Hardly one week passes without scores of Algerians being killed. The ongoing Algerian civil war, pitting nationalist and secular government forces against Islamists, has claimed 80,000 lives since it began in 1992. "Not only do we know the identity of the dead but we know who the killers are as well," said the Algerian novelist Wassini al-Araj recently, referring to the Islamist groups that have claimed responsibility for the massacres of civilians.
It is true that most of the killings are the work of the Armed Islamic Group (Groupe Islamique Arme or GIA), which sprang from the Islamic Salvation Front (Front Islamique du Salut or FIS). But an increasing body of evidence is pointing to another hidden hand on the gun--that of the government's security forces and some of its backed militias, which use the violence of the Islamists to mask another agenda. The nationalists, led by the National Liberation Front (NLF), came to power in 1962 after winning the war for independence against France. But their rule was authoritarian, benefiting a narrow state bureaucracy. Deteriorating social and economic conditions, coupled with repression, paved the way for a popular uprising against the NLF in 1988, during which 150 to 300 youths died.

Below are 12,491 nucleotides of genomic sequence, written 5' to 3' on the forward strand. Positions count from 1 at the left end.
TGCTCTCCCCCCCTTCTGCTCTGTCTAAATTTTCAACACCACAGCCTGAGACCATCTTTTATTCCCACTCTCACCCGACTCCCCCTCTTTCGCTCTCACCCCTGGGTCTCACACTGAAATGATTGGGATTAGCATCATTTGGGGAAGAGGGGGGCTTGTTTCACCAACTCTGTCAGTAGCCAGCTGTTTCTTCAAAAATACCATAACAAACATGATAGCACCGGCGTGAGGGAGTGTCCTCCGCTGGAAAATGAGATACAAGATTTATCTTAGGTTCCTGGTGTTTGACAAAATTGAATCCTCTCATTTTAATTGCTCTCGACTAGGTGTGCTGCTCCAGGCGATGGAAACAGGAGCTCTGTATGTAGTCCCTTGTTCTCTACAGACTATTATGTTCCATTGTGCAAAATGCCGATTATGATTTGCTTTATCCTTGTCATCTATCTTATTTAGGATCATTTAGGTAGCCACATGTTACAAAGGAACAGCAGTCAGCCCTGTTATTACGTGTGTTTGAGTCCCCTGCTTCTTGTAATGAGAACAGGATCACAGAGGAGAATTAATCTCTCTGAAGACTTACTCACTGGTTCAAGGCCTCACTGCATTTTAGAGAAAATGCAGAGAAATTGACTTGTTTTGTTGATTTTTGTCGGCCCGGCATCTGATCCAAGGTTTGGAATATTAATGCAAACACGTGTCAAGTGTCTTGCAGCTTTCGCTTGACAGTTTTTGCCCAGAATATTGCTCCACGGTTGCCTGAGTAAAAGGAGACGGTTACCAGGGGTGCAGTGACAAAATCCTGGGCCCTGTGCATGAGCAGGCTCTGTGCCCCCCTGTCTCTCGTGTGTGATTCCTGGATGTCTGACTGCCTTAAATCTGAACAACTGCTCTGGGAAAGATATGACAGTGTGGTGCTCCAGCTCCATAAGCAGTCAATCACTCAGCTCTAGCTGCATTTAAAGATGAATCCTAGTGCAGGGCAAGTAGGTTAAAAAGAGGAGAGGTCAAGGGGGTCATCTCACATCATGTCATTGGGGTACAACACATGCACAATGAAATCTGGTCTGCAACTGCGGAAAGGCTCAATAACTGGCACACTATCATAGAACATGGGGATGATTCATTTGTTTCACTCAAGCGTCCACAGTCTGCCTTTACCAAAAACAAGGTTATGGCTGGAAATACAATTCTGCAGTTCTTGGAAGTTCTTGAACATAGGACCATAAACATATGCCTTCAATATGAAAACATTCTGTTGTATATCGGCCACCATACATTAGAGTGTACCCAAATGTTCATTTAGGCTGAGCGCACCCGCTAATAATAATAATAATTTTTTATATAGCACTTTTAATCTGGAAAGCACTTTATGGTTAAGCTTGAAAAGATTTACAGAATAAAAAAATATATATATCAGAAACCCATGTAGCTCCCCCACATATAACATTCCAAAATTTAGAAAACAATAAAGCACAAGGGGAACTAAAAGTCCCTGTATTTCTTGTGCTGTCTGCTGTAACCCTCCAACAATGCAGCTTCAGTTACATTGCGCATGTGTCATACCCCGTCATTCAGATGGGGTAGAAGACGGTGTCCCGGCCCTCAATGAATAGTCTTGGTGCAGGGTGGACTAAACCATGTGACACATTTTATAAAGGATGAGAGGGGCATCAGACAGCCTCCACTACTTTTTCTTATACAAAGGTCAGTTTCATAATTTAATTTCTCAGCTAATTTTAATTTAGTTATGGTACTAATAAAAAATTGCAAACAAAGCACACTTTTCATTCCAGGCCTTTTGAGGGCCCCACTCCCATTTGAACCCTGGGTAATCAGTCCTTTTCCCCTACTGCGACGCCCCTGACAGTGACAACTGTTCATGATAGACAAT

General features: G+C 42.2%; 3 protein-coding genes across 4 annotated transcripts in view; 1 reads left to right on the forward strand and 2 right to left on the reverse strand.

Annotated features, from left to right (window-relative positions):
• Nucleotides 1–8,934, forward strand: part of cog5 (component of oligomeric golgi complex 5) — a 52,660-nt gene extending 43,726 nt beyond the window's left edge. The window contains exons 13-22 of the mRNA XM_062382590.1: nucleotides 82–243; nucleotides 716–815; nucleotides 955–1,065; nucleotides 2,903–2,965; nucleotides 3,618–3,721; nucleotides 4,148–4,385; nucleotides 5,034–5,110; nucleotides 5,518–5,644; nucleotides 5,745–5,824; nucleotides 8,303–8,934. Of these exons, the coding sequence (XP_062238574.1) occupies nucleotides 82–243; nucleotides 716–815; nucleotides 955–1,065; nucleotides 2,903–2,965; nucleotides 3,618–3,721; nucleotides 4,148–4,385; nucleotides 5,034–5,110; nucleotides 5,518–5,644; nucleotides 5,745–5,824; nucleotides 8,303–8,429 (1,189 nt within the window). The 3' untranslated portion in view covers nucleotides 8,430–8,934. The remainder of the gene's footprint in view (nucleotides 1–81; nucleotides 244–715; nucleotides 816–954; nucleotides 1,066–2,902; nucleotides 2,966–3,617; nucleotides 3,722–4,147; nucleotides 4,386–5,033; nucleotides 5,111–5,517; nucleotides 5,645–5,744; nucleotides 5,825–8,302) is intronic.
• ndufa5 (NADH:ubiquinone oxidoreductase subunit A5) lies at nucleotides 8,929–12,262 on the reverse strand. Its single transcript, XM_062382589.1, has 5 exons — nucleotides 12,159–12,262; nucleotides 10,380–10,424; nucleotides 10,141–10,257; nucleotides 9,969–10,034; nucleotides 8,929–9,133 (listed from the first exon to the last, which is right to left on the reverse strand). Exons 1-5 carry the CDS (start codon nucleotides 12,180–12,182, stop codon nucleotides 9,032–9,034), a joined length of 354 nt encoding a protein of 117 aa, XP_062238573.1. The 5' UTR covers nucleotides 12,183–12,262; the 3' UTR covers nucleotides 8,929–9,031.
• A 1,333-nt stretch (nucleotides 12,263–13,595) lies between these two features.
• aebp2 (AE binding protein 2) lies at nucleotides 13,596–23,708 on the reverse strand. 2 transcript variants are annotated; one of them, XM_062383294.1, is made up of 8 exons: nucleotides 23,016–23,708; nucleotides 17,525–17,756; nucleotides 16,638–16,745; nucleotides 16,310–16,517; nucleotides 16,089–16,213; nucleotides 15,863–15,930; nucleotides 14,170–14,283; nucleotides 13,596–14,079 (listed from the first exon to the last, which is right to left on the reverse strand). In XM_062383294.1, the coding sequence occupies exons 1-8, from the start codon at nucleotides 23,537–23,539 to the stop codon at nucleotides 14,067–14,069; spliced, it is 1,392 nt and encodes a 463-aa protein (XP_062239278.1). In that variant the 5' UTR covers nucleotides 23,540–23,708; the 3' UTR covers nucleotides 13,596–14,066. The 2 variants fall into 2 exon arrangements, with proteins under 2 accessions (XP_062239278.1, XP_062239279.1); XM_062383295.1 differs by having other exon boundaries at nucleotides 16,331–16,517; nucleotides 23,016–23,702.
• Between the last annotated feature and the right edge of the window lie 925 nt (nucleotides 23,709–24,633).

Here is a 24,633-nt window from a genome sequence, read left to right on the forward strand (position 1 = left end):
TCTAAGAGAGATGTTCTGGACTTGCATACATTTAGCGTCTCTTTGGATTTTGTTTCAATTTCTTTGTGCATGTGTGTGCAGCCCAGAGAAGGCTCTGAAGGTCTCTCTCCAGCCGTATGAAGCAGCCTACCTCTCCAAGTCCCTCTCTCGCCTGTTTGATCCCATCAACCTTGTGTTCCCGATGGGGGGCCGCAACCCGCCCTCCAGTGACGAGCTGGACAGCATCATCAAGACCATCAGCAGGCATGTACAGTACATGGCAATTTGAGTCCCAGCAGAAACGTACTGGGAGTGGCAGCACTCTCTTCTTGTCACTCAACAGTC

For a moment, the uprising appeared to shine a new dawn over Algeria, producing a new constitution--popularly approved in 1989--giving the people the right to form political parties and enjoy individual freedoms, like the right to strike. But the constitution's true test did not come until the June 1990 local elections, the freest in Algeria's modern history. The FIS was the major winner, garnering 65 percent of the popular vote. When a repeat showing appeared imminent as the 1992 legislative election neared, the government moved to cancel the election, triggering the current relentless cycle of bloodshed.
The FIS had put its faith in the electoral process, only to be robbed of victory. This seemed to leave the gun as the only means to effect change. The resulting civil war continued unabated through the rise to power of Algeria's current president, retired general Liamine Zeroual, who in 1996 pushed through a repressive new constitution banning any parties based on religion. Unexpectedly, Zeroual has called for early presidential elections in April 1999, thus cutting his term of office some twenty-one months short. The official line is that the election is a step toward democracy. However, at this writing, few find...